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Rambler's Top100

1 ноября 2008 года. 
Enigmas break out; Semin, Vanek emerging among NHL's elite // Washington Times

Corey Masisak

Any list of the NHL's most gifted offensive players will include the usual suspects - Alex Ovechkin, Sidney Crosby, Vincent Lecavalier.

Two other names on any short list also will be Alexander Semin of the Washington Capitals and Thomas Vanek of the Buffalo Sabres - each a player with sublime skill but also the reputation around the league, fairly or unfairly, as an enigma.

Both are off to a great start this season - before Friday night's games Vanek led the league with nine goals, and Semin was tied for tops with 16 points - but both also are making strides to becoming more complete players.

"That's a good comparison," Caps defenseman Mike Green said. "Alex is really breaking through this year. He's really put his mind to it, and it is not just all skill. He's playing unbelievable - and obviously Vanek is off to a really great start."

Semin's evolution has been critical for the Caps, who to this point have not gotten the contributions expected from Ovechkin and Nicklas Backstrom. In seasons past, there have been questions about Semin - his willingness to play defense, his affinity for taking unnecessary penalties, his tendency to skip optional practices.

Toward the end of last season - after the acquisition of Russian legend Sergei Fedorov, to be precise - there were signs of Semin's maturation both on and off the ice. He and Backstrom had a productive playoff series against Philadelphia, and the momentum for Semin has carried into this season.

He has six multipoint games, twice as many as the next player on the Caps roster. But there is more to it than just offense. Semin has taken just two penalties in nine games (he had more penalty minutes than games played in the past two seasons combined).

He also has become a fixture on the penalty kill, logging nearly seven minutes against Nashville (tops among forwards) and springing David Steckel for a short-handed goal with a beautiful breakout pass.

"When [Semin] works, he is one of the top players in the league," forward Brooks Laich said. "I think he is getting more consistent at that. Before, I know he has been criticized about playing one game and maybe taking the next off, but as of the end of last year we really saw his heart come through. This year it has been the same thing. He has been one of our most consistent players."

Meanwhile in Buffalo, Vanek's hot start has been a big reason for the Sabres' place as one of the early surprises in the NHL. The franchise lost such stars as Chris Drury, Danny Briere and Brian Campbell in the past two offseasons and missed the playoffs in 2007-08 after back-to-back trips to the conference finals.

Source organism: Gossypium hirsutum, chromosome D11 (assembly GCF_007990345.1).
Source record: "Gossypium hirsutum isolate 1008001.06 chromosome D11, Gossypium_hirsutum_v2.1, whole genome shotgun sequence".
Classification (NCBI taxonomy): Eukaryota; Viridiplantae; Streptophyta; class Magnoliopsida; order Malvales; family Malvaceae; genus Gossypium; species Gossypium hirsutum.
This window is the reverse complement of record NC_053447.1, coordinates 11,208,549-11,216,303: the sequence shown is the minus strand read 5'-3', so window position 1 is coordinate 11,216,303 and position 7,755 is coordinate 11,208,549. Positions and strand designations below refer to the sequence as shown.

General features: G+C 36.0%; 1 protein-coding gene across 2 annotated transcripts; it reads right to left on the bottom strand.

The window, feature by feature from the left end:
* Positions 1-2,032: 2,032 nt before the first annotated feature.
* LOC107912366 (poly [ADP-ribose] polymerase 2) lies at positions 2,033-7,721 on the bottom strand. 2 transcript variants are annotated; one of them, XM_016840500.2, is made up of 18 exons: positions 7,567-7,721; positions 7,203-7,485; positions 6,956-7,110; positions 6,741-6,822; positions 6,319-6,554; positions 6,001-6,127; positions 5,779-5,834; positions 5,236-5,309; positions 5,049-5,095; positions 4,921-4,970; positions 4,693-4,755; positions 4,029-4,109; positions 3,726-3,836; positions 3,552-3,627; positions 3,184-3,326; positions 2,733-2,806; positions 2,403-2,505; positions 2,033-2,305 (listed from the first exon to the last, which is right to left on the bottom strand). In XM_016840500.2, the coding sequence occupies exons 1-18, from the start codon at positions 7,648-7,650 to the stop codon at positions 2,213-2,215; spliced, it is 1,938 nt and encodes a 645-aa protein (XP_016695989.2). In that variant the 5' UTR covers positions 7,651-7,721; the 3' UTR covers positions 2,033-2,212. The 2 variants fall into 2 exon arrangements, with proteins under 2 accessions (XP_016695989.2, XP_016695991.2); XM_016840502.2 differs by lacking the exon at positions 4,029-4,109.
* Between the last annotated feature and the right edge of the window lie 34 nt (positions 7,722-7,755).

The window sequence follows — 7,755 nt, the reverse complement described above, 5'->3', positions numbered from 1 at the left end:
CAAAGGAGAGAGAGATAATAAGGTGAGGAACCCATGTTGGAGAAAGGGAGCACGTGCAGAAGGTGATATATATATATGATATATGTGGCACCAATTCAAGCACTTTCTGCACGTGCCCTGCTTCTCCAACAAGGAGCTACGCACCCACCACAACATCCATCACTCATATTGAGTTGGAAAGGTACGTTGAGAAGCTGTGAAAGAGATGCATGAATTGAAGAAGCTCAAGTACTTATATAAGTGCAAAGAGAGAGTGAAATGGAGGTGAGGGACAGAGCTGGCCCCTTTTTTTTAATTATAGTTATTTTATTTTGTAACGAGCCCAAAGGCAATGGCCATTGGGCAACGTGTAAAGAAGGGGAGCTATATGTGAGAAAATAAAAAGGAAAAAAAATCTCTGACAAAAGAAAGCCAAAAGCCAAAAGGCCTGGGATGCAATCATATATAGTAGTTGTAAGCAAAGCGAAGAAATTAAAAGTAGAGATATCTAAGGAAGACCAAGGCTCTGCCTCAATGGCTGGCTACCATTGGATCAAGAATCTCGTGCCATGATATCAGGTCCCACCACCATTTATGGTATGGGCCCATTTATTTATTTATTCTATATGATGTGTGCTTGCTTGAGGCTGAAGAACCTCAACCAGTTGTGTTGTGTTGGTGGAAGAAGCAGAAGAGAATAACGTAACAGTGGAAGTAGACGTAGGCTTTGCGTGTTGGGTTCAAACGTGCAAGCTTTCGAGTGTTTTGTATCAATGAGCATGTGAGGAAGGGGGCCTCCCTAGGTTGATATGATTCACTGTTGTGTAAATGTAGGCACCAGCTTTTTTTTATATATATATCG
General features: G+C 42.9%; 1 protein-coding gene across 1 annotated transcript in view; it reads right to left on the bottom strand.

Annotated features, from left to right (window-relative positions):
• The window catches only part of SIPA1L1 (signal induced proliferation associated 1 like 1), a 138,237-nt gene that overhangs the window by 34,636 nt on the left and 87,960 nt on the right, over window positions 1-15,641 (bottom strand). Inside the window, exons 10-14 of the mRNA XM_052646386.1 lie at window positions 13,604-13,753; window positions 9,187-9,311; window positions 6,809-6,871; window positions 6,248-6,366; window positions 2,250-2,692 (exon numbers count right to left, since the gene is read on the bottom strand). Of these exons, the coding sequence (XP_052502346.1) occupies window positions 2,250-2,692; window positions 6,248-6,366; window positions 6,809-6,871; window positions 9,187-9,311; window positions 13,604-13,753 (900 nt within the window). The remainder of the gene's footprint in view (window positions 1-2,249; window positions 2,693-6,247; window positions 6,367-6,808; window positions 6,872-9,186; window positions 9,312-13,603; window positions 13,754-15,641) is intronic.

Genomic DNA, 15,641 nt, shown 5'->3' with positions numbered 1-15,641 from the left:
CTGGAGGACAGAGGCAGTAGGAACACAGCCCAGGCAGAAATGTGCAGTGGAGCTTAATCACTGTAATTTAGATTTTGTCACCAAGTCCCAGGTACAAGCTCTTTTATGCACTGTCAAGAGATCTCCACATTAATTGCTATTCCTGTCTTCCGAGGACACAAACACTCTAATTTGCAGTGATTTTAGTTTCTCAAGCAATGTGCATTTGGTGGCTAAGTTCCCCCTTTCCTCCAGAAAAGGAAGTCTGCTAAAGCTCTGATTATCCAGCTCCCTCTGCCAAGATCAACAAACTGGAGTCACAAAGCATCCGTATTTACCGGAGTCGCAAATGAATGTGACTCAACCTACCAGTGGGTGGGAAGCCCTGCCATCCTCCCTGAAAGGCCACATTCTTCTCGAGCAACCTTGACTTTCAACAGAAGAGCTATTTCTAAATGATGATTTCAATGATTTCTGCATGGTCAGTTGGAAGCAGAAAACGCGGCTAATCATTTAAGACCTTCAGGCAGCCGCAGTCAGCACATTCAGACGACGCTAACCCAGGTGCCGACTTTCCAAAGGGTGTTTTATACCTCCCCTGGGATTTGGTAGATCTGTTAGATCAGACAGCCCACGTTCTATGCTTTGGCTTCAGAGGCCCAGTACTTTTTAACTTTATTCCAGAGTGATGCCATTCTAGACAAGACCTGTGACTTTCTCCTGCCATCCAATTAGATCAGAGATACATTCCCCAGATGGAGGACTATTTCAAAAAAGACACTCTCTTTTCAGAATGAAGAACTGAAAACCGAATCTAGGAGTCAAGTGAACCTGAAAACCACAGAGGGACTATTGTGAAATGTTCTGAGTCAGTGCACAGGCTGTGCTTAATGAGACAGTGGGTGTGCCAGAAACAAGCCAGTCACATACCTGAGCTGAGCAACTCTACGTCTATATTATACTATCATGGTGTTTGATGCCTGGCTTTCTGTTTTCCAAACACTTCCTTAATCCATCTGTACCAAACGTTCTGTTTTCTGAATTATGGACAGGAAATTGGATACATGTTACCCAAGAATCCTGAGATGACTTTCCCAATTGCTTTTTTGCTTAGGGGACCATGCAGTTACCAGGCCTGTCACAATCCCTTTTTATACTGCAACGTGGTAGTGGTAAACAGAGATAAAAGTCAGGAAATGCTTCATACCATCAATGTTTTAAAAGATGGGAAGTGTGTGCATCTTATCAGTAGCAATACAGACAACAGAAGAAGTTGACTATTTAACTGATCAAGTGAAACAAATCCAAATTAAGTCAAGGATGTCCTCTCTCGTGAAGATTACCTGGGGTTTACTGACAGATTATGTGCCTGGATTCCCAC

Vanek's seven-year, $50 million contract was a signal (with a nudge from Edmonton, which first offered Vanek that amount) that the club would move forward with him as one of the team's cornerstones.

"Early on in his career, he was overshadowed by Chris Drury being there, Danny Briere being there, and I think that kind of helped him out," Laich said. "He's like [Semin] - most of the energy is focused on [Ovechkin]. Most of the focus from the defensemen was on Briere and Drury, so he could kind of freewheel and get opportunities."

The comparison doesn't end there. Each had a great season in 2006-07 - Vanek had 43 goals while Semin scored 38 - and each had a disappointing campaign last year.

Vanek finished the season with 36 goals, but he got off to a very slow start without Drury and Briere around and ended up registering 20 fewer points. Semin struggled with a high ankle sprain for most of the first half of the season but also finished strong with 26 tallies and three more against the Flyers in the postseason.

Both players have incredible hands - they are two of the league's best at snapping pucks in tight spaces past unsuspecting goaltenders. Still, their overall offensive skill sets are a little different.

Semin blends the hands of a sniper with artistry and flair as one of the league's top stick-handlers. Vanek will deke past defenders as well, but he is very effective at finding openings in the defense without the puck. Caps coach Bruce Boudreau said Vanek reminds him of "Luc Robitaille, only faster and bigger."

"I would say Semin is the most skilled guy in the league by far," Green said. "Alex will just dangle guys and go score while Vanek - I think he just makes the right play and seems to be in the right spot all the time."

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